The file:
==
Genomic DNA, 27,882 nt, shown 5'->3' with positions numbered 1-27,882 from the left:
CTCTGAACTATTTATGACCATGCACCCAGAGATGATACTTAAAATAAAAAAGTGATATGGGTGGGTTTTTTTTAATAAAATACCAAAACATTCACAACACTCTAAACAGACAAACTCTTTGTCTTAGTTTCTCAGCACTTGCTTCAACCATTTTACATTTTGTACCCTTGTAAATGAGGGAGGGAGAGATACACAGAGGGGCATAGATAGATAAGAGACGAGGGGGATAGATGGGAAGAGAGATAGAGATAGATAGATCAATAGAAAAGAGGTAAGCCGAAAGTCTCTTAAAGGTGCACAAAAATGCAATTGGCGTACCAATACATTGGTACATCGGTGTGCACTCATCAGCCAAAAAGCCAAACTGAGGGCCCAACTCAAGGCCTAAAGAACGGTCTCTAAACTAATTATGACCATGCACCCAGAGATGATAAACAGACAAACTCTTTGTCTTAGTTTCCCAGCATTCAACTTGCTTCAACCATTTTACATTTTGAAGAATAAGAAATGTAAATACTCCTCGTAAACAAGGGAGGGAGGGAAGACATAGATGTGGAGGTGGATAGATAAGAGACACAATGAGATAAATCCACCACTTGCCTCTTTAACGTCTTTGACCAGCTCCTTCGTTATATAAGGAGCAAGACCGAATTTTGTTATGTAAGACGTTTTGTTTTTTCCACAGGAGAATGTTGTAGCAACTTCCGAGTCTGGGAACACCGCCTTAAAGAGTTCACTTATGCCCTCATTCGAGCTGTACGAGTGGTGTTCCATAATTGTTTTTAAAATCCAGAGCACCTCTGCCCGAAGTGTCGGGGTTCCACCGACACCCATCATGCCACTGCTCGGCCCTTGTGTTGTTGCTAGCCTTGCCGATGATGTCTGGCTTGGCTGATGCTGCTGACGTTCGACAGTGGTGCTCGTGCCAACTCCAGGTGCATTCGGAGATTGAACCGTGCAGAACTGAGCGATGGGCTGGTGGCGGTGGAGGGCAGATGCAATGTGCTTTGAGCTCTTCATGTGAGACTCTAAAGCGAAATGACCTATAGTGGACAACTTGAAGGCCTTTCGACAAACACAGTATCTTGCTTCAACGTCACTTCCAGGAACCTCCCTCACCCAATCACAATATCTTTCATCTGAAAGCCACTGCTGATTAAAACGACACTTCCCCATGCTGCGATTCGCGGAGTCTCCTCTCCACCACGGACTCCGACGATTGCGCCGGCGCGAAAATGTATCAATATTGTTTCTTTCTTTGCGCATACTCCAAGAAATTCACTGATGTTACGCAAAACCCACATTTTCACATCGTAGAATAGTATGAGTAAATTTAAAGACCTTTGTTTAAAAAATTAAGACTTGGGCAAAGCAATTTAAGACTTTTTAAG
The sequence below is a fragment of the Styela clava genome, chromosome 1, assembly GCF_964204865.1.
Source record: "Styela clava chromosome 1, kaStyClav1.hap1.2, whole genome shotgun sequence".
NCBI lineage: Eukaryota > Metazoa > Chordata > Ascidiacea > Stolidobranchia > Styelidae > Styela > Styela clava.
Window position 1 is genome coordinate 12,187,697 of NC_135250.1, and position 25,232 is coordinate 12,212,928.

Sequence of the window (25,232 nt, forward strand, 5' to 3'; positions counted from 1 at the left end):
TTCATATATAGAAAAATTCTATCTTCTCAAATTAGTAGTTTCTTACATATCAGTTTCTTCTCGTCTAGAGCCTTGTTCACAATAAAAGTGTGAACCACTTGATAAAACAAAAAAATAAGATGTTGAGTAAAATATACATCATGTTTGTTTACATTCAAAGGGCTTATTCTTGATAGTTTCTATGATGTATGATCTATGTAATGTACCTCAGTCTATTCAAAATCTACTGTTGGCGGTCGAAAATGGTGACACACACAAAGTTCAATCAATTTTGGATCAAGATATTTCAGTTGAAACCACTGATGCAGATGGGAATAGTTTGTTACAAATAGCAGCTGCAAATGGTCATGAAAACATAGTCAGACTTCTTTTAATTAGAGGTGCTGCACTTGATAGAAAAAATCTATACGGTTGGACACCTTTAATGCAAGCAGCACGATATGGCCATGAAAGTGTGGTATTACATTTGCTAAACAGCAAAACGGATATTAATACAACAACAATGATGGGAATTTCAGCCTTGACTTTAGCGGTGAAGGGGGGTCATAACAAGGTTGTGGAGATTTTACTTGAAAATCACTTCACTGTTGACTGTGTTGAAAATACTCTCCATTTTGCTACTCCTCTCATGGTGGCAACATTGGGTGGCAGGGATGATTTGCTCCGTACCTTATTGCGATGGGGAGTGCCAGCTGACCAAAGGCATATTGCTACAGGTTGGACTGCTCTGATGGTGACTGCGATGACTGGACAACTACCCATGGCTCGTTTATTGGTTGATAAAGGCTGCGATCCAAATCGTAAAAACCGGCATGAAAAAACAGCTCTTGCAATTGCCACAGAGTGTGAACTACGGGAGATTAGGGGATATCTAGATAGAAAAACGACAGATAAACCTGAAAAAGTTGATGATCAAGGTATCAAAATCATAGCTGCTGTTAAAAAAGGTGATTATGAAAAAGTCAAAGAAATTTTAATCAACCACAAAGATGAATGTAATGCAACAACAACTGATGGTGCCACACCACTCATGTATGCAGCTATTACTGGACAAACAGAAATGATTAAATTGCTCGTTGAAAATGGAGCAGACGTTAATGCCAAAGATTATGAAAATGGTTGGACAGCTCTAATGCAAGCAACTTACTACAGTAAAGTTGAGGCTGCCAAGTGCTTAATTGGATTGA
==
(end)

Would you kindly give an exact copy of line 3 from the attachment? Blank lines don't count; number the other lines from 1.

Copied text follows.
The sequence below is a fragment of the Styela clava genome, chromosome 1, assembly GCF_964204865.1.